This is a persimmon.
There are persimmons trees on the slope above my grandparents’ graves, which are beautiful while you’re looking across the cemetery and down to the river. They are not as beautiful when mashed onto the bottom of your shoes, and making the car smell atrocious.
So when a coworker of Indian heritage gave me a bag with six plump, orange fruits and a few persimmon chocolate chip cookies, I was skeptical. These were Fuyu persimmons: in season until February, sweet but light, and not as crotchety (harsh when unripe) as the American persimmon.
This year I found out that in Spain, Christmas isn’t as much a holiday as a two-week festivus. I like this plan, and pretended it was still Christmas until Jan. 6, the days the three kings supposedly came to offer their gifts to Jesus.
As last Friday was Epiphany, complete with King’s cake, I figured it was time to put the last of the roasted chesnuts to bed. If you’ve never had roasted chestnuts, they have a surprisingly sweet, meaty taste, and I didn’t want to just throw them into oatmeal or on salad.
I love when they look like hearts.
Strasbourg Christmas Markets, 2011
Christmas markets are my kryptonite. Going home to cook a healthy, cheap dinner takes superhuman power when downtown Epinal emits a fountain of delicious smells: crêpes, waffles, churros, and most noticeably, spiced wine. Vin chaud smells like the holidays: cinnamon, oranges, and liquor in a cozy package. I’m not surprised that mulled wine is a regional specialty either, as I can’t imagine the Gauls lived in the bitter north for long before turning to hot alcohol. It’s raining cats and dogs in Lorraine, and I’m chilled to the bone some days.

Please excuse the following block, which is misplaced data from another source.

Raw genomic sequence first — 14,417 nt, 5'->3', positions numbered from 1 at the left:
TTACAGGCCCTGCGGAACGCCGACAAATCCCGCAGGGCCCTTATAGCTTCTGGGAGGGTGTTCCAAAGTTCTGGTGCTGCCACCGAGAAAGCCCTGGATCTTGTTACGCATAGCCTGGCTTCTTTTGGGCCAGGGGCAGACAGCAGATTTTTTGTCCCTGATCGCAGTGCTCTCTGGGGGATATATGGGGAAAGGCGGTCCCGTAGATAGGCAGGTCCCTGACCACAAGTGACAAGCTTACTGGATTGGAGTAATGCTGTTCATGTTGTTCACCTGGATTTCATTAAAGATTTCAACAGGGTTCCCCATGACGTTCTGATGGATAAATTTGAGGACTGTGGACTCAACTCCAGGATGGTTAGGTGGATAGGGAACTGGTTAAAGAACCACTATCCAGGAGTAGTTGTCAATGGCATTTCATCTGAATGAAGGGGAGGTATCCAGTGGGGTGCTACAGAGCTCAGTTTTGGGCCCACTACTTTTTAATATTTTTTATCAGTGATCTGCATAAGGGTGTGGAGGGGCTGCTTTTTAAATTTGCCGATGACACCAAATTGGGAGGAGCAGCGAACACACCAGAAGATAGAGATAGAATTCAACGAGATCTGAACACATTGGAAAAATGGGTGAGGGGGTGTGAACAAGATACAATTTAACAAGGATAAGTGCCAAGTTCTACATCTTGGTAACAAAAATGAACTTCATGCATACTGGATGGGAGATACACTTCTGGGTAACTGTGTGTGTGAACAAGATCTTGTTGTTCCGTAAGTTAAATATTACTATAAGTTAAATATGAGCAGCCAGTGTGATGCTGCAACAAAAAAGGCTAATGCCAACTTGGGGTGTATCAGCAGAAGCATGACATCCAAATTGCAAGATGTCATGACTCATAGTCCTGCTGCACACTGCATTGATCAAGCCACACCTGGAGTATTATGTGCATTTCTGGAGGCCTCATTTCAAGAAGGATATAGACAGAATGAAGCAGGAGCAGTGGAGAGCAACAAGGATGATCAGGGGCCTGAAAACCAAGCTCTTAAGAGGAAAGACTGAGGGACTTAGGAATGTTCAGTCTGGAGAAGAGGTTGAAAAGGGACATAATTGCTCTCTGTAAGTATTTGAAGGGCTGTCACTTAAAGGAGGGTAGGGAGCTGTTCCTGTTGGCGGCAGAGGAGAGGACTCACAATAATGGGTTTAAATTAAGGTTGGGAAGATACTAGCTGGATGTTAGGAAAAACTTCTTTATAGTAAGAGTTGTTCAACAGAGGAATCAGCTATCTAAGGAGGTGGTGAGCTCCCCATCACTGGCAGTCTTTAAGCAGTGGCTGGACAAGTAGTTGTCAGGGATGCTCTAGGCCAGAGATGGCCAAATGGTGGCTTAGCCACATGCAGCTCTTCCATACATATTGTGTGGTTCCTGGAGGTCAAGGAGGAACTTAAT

Luckily, it’s easy and cheap to make vin chaud on your stove. Start with a bottle of cheap, relatively dry red wine such as Bordeaux or pinot noir. Mine was a whopping 2€. Add spices. Strain. Drink. Repeat!
Vin Chaud, à la Alsace (adapted from here)
1 bottle of red wine
1/4 to 1/2 c. of brown sugar. I used less, as I don’t enjoy sweet wine.
Zest of one orange
2 cinnamon sticks
2 whole cloves
1/8 tsp of ginger
1/8 tsp of nutmeg
Optional: two stars of Anise. Once again, I don’t like anise much so I left it out.
You want to heat the wine and spice mixture in a sturdy pot on a very low heat, bringing it just to a light simmer. Five to 10 minutes should be enough, but as you want to serve the wine hot and fresh, leaving it longer won’t make a huge difference (except more might evaporate!) in the taste. Use a wire mesh strainer to clear the chunks before serving to friends.
Happiness and joy, it seems, are dishes best served hot.
Posted in Drinking, France, Wine
Tagged alsace, christmas, lorraine, mulled wine, recipes, strasbourg, vin chaud, wine, winter